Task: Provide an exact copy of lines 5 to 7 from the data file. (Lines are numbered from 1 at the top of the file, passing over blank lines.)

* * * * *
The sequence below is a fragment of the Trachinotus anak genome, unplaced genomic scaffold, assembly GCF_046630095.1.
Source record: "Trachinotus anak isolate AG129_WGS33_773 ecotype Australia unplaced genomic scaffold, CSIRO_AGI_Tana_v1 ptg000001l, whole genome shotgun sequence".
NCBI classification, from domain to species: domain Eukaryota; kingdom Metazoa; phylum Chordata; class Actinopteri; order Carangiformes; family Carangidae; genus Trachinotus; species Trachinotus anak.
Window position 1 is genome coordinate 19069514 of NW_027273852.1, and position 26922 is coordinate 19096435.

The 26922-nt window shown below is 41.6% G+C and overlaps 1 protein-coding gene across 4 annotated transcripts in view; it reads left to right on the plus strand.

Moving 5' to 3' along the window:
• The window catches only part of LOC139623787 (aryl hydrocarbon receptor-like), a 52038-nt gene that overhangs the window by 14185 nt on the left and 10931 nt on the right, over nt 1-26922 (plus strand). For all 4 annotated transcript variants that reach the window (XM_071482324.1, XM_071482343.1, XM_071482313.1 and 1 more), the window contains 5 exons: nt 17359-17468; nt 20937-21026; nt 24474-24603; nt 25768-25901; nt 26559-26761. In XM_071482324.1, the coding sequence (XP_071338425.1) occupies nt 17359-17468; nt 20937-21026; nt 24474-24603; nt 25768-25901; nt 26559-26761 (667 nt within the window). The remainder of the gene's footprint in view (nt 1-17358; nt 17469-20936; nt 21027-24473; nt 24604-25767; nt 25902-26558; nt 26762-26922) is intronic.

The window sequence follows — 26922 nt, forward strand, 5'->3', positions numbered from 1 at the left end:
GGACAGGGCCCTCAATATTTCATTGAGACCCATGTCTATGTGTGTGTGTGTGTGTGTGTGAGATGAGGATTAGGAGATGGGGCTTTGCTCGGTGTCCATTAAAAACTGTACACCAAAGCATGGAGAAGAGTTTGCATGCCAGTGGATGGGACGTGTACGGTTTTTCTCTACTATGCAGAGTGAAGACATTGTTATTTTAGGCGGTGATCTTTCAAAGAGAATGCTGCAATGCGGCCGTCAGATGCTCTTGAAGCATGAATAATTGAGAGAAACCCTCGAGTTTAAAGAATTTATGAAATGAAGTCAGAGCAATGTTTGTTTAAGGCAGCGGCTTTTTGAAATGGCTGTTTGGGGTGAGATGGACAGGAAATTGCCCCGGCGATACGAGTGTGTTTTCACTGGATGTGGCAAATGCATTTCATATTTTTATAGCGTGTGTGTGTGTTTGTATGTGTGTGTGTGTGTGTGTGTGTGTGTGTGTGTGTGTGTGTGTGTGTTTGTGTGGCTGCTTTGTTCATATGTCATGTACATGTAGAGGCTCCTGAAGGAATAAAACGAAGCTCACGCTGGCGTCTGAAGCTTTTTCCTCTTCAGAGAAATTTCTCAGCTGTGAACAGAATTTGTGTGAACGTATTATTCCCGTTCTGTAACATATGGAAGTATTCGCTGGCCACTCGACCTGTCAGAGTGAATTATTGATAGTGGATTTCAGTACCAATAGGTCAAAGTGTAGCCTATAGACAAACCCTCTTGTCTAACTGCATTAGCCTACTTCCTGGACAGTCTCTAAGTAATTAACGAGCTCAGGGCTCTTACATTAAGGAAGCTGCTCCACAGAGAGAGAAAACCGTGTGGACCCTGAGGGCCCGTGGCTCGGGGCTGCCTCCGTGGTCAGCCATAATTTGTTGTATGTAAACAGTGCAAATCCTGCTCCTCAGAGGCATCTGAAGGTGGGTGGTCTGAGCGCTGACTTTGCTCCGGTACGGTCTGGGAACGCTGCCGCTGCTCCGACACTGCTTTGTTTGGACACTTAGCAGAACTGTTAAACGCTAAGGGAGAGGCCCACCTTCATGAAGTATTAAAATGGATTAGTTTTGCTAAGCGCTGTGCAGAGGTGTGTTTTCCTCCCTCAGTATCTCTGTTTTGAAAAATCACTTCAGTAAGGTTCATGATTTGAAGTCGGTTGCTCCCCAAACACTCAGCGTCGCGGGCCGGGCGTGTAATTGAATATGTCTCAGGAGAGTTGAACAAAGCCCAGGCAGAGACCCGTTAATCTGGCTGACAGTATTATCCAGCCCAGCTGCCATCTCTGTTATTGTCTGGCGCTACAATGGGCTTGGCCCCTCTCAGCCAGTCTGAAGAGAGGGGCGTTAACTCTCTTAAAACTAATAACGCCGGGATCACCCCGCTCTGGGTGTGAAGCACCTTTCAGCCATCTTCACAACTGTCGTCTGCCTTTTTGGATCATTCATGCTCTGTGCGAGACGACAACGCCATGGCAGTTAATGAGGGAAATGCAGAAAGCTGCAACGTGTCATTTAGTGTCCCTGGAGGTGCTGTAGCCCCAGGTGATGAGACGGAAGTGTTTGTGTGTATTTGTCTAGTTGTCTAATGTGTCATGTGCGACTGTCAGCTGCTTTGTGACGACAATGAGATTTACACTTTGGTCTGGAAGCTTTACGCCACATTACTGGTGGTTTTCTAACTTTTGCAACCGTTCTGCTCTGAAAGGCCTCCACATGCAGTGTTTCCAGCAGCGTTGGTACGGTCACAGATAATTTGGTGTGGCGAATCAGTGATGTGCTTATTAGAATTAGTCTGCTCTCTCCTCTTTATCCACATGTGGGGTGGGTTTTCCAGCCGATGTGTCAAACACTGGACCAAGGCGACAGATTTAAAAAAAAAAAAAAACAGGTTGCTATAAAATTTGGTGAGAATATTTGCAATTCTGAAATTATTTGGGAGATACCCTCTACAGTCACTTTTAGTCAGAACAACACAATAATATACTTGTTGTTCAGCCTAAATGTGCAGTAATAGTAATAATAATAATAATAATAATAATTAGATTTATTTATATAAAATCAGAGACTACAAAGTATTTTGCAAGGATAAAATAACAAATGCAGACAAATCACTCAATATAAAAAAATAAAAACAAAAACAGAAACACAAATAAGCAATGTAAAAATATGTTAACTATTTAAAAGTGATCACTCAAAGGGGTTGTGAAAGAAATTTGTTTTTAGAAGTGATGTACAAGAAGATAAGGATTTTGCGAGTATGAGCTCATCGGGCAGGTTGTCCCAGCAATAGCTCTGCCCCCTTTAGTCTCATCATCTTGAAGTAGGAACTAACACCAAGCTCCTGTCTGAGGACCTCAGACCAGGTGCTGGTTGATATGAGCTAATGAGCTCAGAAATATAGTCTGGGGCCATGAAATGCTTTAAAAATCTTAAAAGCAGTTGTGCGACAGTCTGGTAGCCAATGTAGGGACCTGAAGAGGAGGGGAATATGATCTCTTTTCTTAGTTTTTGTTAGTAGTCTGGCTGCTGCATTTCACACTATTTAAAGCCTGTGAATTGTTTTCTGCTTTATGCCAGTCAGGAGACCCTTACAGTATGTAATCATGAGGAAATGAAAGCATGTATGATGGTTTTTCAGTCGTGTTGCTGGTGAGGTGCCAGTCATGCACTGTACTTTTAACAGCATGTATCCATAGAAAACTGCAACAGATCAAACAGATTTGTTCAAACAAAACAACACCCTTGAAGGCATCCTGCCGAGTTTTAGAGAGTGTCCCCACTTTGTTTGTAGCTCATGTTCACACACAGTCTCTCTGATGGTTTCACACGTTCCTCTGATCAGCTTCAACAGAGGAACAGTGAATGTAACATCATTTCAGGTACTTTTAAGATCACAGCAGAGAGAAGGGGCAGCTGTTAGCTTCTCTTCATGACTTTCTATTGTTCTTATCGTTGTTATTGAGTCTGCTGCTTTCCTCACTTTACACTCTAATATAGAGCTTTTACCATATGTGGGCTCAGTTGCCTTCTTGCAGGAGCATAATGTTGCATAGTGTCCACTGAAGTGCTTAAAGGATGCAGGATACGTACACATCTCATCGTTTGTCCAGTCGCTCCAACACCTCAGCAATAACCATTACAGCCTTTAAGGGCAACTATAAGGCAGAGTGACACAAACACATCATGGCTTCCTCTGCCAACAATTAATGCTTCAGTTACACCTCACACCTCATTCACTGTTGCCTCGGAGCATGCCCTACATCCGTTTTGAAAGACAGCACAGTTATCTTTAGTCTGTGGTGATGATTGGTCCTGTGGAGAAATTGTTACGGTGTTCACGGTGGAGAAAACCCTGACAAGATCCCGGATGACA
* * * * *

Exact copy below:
The 26922-nt window shown below is 41.6% G+C and overlaps 1 protein-coding gene across 4 annotated transcripts in view; it reads left to right on the plus strand.

Moving 5' to 3' along the window:
• The window catches only part of LOC139623787 (aryl hydrocarbon receptor-like), a 52038-nt gene that overhangs the window by 14185 nt on the left and 10931 nt on the right, over nt 1-26922 (plus strand). For all 4 annotated transcript variants that reach the window (XM_071482324.1, XM_071482343.1, XM_071482313.1 and 1 more), the window contains 5 exons: nt 17359-17468; nt 20937-21026; nt 24474-24603; nt 25768-25901; nt 26559-26761. In XM_071482324.1, the coding sequence (XP_071338425.1) occupies nt 17359-17468; nt 20937-21026; nt 24474-24603; nt 25768-25901; nt 26559-26761 (667 nt within the window). The remainder of the gene's footprint in view (nt 1-17358; nt 17469-20936; nt 21027-24473; nt 24604-25767; nt 25902-26558; nt 26762-26922) is intronic.